Just because a country meets its emissions-reduction targets doesn’t mean it isn’t responsible for increased emissions elsewhere.
This isn’t as weird as it sounds. The way national targets are calculated means some countries effectively “outsource” their emissions to other regions. If countries such as the UK don’t include the global emissions impact of their economy they run the risk of believing they are staving off climate change when they are not.
Securing a “comprehensive, rules-based agreement” in Paris later this year is apparently one of the new UK government’s three priorities for energy and climate change – and this would no doubt include emissions targets. Such targets were also a key aspect of the previous coalition government’s intention to be the “greenest-ever”. It pledged to cut central government greenhouse gas emissions by 10% in the first year and to push Europe to increase the EU emission-reduction target to 30% by 2020.
Greenhouse gas emissions are usually considered in terms of those emitted within national boundaries; for example by cars and industries. These “territorial emissions” are the basis of national commitments and governments can influence them through taxes or regulations on emissions.
In the UK, the general trend is towards a reduction in these territorial emissions, though it’s tough to say exactly what has happened over the past three years as there is a bit of a lag before annual statistics can be reported.
However, it is instructive to take a wider perspective. Rather than considering the emissions that occur within the UK’s borders, we could think in terms of the emissions that are given off in the process of providing the goods and services enjoyed by its citizens.
Global problems need global targets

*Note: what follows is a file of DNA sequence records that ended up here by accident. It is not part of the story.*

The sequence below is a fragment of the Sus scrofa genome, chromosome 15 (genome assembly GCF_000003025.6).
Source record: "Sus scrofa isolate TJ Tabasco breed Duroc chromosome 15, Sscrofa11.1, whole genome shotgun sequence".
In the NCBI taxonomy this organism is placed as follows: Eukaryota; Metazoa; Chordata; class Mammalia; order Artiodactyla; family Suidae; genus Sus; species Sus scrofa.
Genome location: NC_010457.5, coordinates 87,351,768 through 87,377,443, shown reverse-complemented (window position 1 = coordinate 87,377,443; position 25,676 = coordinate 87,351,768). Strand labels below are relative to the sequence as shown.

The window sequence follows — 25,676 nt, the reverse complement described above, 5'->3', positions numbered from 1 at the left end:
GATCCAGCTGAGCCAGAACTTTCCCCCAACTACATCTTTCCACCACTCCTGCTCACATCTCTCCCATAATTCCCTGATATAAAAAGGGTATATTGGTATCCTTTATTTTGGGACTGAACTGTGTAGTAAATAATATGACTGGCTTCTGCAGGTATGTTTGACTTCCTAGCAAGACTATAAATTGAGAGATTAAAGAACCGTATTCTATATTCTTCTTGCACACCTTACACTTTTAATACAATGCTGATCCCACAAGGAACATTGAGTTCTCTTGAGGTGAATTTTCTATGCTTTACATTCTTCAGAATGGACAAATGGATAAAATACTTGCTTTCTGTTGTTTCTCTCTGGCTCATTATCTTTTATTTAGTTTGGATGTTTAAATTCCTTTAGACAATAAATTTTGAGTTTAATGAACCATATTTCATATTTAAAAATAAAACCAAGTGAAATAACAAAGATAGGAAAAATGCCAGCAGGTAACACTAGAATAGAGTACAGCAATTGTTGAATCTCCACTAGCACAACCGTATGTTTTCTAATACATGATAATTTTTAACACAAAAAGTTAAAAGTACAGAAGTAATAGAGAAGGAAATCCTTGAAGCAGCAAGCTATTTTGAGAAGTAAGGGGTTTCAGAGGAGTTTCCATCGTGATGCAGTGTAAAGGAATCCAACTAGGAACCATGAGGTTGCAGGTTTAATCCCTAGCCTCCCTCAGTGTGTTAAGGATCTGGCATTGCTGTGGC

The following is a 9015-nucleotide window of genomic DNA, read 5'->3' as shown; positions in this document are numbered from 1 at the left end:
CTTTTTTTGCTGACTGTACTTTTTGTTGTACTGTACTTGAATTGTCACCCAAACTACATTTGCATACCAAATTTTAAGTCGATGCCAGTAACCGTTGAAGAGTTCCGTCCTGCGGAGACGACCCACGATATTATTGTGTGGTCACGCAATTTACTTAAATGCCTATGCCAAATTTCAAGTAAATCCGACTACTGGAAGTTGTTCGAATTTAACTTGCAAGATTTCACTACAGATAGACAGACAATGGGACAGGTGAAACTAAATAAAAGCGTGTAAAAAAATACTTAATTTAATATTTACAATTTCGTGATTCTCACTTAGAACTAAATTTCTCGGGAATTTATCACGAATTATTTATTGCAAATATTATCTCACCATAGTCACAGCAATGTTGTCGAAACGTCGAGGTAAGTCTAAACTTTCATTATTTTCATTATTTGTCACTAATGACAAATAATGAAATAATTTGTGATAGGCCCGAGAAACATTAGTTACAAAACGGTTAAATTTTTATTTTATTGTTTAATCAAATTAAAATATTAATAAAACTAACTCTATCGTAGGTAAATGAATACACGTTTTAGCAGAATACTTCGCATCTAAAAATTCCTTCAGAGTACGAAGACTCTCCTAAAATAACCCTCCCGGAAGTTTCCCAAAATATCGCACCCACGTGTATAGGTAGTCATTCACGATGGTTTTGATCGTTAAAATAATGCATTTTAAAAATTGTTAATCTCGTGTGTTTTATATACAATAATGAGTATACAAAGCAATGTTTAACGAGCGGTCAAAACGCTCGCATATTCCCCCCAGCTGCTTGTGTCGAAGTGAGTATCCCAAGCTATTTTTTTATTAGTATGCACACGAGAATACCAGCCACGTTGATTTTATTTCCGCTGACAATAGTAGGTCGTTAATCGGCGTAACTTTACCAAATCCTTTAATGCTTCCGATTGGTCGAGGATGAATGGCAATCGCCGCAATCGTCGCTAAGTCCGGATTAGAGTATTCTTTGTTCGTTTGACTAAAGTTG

This “consumption-based” perspective looks at the whole life cycle of products consumed in a nation and reveals that supporting British lifestyles actually causes the emission of far more greenhouse gases than those emitted in the UK alone. This is because the UK’s imported goods require, on average, more greenhouse gases to be emitted during their production than the goods it exports. While goods and services are imported, emissions are effectively “outsourced” to other nations.
This matters because greenhouse gas emissions have a global impact – the UK will be affected just as much by one tonne of carbon emitted in Shanghai as Sheffield. The UK has developed and signed up to a number of strategies and targets to reduce emissions, most notably the Climate Change Act which legally obliges an 80% reduction in greenhouse gas emissions by 2050. However unless emissions are addressed on a global scale, we run the risk of frustrating the purpose of these strategies by shifting the burden from our shores to others.
Looking at emissions based on consumption also gives us a clearer picture of which goods and services actually “drive” greenhouse gas pollution. It’s often not the processes directly responsible for the emissions.
Steel, for example, requires lots of emissions to manufacture. But steel isn’t an end product – no one buys steel simply to own some metal. Rather demand for the alloy is driven by our demand for cars, white goods or buildings. This also applies to services; for example, the healthcare that we benefit from produces minimal emissions directly but relies on goods and services that result in far greater “upstream” emissions. We need to think in a more life cycle way in order to ensure we count impact effectively.
This presents us with an opportunity. By reducing consumption of these goods and services and by making environmentally sound choices, we can have a far greater effect on global emissions.
This can be seen clearly in the first chart above; between 2007 and 2009, the UK’s consumption-based emissions reduced far more dramatically than its territorial emissions have at any other time. This was, of course, due to the recession reducing imports of goods but these emissions remained at the lower level throughout 2010 and 2011. Reduced consumer confidence and deferrals in infrastructure investment will have played their part but the possibility of lower consumption-based emissions has been demonstrated and so there is the tantalising possibility of this lower emissions level persisting.
If so, this somewhat unintentional effect may turn out to be the most significant “green” achievement over this last government’s term. The challenge will be continuing this in the context of a stronger economy.
Marcelle McManus receives funding from the UK Research Councils (BBSRC and EPSRC) and also supervises and contributes to research projects funded by industry, including Wessex Water and the National Grid.
Sam Cooper is employed on the UK Indemand project, which is funded by the Engineering and Physical Sciences Research Council.
Authors: The Conversation